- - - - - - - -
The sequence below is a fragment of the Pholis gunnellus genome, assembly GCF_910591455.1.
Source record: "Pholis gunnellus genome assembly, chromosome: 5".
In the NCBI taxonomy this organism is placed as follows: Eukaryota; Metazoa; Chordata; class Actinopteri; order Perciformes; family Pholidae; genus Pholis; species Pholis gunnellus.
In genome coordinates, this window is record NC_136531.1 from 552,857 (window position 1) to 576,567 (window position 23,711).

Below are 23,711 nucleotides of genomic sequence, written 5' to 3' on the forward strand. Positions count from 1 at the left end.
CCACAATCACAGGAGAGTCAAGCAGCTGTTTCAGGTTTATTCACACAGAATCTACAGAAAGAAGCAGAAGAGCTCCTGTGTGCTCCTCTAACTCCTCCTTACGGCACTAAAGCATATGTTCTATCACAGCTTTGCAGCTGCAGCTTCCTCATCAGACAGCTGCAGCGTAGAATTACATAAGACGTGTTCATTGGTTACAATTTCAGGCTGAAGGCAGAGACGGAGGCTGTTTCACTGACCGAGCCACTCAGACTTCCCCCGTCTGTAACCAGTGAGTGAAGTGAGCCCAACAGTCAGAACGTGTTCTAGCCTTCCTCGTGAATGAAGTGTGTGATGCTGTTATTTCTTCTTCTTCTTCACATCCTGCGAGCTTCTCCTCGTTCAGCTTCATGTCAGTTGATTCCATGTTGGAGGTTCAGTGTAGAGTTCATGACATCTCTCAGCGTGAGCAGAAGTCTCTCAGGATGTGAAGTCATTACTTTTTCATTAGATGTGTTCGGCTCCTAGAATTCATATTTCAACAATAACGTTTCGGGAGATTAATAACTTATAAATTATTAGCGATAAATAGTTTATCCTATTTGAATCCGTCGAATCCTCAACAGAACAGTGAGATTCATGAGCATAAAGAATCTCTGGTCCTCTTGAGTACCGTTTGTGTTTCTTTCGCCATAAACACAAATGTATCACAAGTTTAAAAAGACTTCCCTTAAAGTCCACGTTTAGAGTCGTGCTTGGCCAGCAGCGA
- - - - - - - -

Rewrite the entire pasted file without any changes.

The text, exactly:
The sequence below is a fragment of the Pholis gunnellus genome, assembly GCF_910591455.1.
Source record: "Pholis gunnellus genome assembly, chromosome: 5".
In the NCBI taxonomy this organism is placed as follows: Eukaryota; Metazoa; Chordata; class Actinopteri; order Perciformes; family Pholidae; genus Pholis; species Pholis gunnellus.
In genome coordinates, this window is record NC_136531.1 from 552,857 (window position 1) to 576,567 (window position 23,711).

Below are 23,711 nucleotides of genomic sequence, written 5' to 3' on the forward strand. Positions count from 1 at the left end.
CCACAATCACAGGAGAGTCAAGCAGCTGTTTCAGGTTTATTCACACAGAATCTACAGAAAGAAGCAGAAGAGCTCCTGTGTGCTCCTCTAACTCCTCCTTACGGCACTAAAGCATATGTTCTATCACAGCTTTGCAGCTGCAGCTTCCTCATCAGACAGCTGCAGCGTAGAATTACATAAGACGTGTTCATTGGTTACAATTTCAGGCTGAAGGCAGAGACGGAGGCTGTTTCACTGACCGAGCCACTCAGACTTCCCCCGTCTGTAACCAGTGAGTGAAGTGAGCCCAACAGTCAGAACGTGTTCTAGCCTTCCTCGTGAATGAAGTGTGTGATGCTGTTATTTCTTCTTCTTCTTCACATCCTGCGAGCTTCTCCTCGTTCAGCTTCATGTCAGTTGATTCCATGTTGGAGGTTCAGTGTAGAGTTCATGACATCTCTCAGCGTGAGCAGAAGTCTCTCAGGATGTGAAGTCATTACTTTTTCATTAGATGTGTTCGGCTCCTAGAATTCATATTTCAACAATAACGTTTCGGGAGATTAATAACTTATAAATTATTAGCGATAAATAGTTTATCCTATTTGAATCCGTCGAATCCTCAACAGAACAGTGAGATTCATGAGCATAAAGAATCTCTGGTCCTCTTGAGTACCGTTTGTGTTTCTTTCGCCATAAACACAAATGTATCACAAGTTTAAAAAGACTTCCCTTAAAGTCCACGTTTAGAGTCGTGCTTGGCCAGCAGCGA